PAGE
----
Despite increased healthcare funding in Budget 2019, over 1,000 patients are expected to be on hospital trolleys this winter according to the Irish Medical Organisation (IMO).
The number of patients waiting to be admitted to hospital beds is expected to hit a record high this winter. Despite the allocation of €10 million to increase the number of hospital beds, the first 80 of the promised 600 beds will not be seen until next spring. This means that the bed-patient ratio will continue to rise over the next few months.
The current record is 714 patients on trolleys on March 12th this year, according to The Irish Times. Numbers decreased by a monthly average of 6.4 per cent until November when the numbers increased again by almost 50 per cent to 591 patients on hospital trolleys, according to the Irish Nurses and Midwives ‘Trolley Watch’ figures.
The number of acute hospital beds stands at 5,360, according to the ‘Health Service Capacity Review’ for 2018. These beds are provided for patients spending 18 days or less in hospital. The report states that acute care is between 95 to 100 per cent capacity and an additional 2, 590 beds will be needed by 2031 to meet healthcare demands.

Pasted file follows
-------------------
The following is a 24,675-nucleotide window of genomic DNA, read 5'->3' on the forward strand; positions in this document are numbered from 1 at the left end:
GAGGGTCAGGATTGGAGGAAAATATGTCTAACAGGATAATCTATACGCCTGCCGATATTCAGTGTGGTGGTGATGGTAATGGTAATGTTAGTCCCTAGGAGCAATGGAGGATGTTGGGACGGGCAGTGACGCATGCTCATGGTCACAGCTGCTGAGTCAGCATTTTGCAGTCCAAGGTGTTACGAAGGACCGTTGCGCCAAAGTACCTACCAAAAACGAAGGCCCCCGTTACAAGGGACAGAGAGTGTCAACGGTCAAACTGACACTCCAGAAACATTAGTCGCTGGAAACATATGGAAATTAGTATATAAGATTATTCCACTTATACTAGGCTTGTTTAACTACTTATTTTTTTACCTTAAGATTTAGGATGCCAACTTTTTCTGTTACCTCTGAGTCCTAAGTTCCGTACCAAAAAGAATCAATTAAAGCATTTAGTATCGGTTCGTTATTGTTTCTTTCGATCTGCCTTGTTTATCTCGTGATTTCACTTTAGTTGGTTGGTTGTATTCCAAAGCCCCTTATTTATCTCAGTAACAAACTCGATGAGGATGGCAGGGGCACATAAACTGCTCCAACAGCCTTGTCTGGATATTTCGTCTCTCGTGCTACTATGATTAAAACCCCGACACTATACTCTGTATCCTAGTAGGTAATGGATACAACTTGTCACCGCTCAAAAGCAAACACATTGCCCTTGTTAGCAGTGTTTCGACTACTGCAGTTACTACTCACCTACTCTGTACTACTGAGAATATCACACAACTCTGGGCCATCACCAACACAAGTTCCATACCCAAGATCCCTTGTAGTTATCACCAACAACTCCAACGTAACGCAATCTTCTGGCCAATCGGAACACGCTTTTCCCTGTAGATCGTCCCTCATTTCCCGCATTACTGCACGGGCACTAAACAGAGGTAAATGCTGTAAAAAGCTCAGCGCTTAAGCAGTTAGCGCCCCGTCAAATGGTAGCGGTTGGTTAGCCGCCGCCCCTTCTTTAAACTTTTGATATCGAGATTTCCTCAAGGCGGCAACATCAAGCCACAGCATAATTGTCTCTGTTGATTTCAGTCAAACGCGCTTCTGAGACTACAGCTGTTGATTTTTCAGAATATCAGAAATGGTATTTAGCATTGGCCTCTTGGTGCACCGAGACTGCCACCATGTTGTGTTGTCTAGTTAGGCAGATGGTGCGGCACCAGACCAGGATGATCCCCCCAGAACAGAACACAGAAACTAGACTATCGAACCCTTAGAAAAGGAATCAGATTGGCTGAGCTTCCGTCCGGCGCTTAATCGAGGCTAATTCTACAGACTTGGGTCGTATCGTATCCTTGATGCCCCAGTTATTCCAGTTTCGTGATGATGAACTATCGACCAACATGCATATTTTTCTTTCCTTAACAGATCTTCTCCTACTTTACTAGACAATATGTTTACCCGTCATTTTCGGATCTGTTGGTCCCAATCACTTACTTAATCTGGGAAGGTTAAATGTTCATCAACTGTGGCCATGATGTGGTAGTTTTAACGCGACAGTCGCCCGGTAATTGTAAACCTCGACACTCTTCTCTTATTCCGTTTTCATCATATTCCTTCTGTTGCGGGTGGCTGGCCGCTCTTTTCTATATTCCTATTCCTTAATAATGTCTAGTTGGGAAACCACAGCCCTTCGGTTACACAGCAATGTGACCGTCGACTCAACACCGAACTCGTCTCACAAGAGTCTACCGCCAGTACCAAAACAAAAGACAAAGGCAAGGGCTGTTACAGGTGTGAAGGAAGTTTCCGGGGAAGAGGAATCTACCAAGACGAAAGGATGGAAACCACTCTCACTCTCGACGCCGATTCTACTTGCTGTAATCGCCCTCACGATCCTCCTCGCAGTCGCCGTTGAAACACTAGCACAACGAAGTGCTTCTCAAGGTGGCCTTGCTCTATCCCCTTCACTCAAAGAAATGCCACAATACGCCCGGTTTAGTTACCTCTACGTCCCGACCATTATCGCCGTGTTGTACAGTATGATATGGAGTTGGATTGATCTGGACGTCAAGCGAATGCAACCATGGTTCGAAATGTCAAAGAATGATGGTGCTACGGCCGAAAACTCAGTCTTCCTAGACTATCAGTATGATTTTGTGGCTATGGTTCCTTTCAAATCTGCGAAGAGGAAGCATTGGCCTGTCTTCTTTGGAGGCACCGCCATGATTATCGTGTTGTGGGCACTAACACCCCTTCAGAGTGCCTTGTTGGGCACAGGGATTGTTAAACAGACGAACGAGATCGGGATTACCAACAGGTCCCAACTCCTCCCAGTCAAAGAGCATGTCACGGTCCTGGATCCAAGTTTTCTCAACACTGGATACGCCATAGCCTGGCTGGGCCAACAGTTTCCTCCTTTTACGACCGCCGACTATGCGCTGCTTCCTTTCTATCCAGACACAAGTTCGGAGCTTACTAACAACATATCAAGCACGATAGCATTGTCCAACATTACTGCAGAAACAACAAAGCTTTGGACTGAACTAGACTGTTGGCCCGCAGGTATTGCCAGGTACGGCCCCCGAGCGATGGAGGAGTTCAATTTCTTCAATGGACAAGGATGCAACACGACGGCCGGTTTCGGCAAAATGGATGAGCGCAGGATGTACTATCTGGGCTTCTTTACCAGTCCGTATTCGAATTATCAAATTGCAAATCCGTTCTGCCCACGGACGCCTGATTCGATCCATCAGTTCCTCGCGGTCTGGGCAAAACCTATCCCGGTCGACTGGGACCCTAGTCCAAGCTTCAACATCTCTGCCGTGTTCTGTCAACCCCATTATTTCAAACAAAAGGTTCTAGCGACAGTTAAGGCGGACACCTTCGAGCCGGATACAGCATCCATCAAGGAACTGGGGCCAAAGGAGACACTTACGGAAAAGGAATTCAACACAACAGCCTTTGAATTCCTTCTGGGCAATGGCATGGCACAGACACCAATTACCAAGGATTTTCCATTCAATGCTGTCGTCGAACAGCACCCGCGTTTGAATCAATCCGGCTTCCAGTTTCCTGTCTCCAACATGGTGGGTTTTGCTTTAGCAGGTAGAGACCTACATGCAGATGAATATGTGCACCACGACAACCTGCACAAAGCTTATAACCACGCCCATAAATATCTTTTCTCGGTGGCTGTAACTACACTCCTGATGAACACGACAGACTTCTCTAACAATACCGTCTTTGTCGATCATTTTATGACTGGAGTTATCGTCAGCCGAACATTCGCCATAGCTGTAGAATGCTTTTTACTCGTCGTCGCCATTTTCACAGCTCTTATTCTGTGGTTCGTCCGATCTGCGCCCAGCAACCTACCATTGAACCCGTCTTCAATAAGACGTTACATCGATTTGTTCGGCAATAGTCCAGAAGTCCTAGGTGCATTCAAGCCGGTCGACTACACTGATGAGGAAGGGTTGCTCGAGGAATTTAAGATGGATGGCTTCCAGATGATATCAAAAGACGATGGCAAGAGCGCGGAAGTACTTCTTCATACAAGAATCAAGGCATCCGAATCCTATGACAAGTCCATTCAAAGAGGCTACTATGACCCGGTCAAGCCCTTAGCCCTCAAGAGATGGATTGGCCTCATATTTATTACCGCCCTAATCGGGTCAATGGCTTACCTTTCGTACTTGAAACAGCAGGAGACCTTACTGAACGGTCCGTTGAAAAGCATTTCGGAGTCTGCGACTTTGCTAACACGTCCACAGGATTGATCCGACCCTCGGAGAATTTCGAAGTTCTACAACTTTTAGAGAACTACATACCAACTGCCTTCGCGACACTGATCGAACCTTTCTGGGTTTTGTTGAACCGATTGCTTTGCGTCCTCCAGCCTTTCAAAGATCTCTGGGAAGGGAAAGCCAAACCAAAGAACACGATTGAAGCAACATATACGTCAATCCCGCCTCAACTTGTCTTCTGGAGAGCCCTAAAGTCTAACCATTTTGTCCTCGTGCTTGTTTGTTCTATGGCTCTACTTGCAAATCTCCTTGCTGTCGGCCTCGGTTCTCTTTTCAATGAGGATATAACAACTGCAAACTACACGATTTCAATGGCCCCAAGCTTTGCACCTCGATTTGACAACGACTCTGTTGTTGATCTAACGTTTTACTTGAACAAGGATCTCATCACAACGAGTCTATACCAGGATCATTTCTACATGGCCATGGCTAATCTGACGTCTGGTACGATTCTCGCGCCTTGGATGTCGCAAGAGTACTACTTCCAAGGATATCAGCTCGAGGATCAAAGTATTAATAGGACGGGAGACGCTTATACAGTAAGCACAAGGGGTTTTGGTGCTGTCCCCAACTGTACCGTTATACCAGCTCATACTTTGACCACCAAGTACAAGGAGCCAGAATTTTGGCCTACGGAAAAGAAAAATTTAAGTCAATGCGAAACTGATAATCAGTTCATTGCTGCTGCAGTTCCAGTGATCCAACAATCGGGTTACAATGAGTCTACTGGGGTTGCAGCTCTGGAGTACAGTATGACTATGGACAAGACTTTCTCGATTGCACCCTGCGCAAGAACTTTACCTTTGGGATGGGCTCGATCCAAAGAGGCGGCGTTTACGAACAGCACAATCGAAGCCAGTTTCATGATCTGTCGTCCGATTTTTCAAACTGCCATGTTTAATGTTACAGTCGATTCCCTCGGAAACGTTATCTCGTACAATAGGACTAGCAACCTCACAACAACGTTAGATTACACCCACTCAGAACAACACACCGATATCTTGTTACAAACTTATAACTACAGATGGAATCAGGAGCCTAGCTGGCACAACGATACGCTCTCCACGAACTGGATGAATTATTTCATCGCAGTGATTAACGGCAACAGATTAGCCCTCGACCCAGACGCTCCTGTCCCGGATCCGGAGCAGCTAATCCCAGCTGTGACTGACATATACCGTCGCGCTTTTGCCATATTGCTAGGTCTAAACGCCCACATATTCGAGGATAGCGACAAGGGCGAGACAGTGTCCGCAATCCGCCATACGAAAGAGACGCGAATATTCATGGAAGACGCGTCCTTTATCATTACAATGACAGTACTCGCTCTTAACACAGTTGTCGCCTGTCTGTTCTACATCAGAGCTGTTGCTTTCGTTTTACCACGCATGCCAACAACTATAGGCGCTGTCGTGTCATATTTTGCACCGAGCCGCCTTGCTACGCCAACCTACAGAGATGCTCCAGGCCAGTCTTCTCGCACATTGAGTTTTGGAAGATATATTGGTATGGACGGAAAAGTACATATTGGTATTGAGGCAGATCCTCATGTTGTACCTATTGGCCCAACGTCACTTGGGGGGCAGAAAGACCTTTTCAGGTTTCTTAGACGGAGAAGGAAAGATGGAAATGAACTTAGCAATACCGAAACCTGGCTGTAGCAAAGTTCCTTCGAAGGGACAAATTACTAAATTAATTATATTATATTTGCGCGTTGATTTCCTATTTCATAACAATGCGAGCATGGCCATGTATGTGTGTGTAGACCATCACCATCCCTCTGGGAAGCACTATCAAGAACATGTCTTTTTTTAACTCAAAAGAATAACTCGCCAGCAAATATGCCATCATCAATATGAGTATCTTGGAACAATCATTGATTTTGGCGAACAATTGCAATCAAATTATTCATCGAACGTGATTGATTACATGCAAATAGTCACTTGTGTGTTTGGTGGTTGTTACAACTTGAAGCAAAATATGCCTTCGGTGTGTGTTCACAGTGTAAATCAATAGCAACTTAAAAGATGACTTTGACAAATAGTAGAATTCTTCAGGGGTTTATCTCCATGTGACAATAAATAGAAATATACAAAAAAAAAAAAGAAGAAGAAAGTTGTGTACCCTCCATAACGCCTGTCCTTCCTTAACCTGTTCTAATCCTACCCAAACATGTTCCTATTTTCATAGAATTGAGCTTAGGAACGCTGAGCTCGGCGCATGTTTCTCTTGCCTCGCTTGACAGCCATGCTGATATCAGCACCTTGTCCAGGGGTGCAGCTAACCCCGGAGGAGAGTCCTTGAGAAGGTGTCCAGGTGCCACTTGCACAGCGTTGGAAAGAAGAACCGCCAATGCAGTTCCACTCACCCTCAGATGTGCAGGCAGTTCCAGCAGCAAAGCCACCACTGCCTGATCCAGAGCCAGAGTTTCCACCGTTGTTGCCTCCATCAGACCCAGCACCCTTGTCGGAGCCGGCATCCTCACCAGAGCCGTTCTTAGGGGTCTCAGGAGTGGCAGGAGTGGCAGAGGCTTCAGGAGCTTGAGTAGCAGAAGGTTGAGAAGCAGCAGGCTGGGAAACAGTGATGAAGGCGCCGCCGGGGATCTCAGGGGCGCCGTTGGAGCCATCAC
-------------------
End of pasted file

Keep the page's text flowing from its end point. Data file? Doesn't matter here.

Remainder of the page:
“At the moment it’s not bad like I feel the Rotunda do really well to manage the bed-patient ratio,” said Suji Kim, a midwife at the Rotunda Hospital in Dublin.
“I can’t speak for other hospitals but I feel like the Rotunda’s OK. It’ll definitely get busier for Christmas but never to the point where there’ll be women in the hallways,” she continued
The Rotunda Hospital, like many others in Ireland, is understaffed which only adds to the problem, according to Kim. There is a shortage of nurses and midwives due to many choosing to find work in other countries and going on maternity leave.
Budget 2019 invested €17 billion in healthcare. This is the highest amount of funding the Department of Health has ever received, according to the Irish Medical Times. The IMO were unhappy with the outcome of the Budget and highlighted in a press release the fact that funding was given to private services over public health services.
The capacity constraints are the reason for dangerous overcrowding and there is a requirement for more consultants, beds and general practitioners, according to a statement by Dr Peader Gilligan, President of the IMO.
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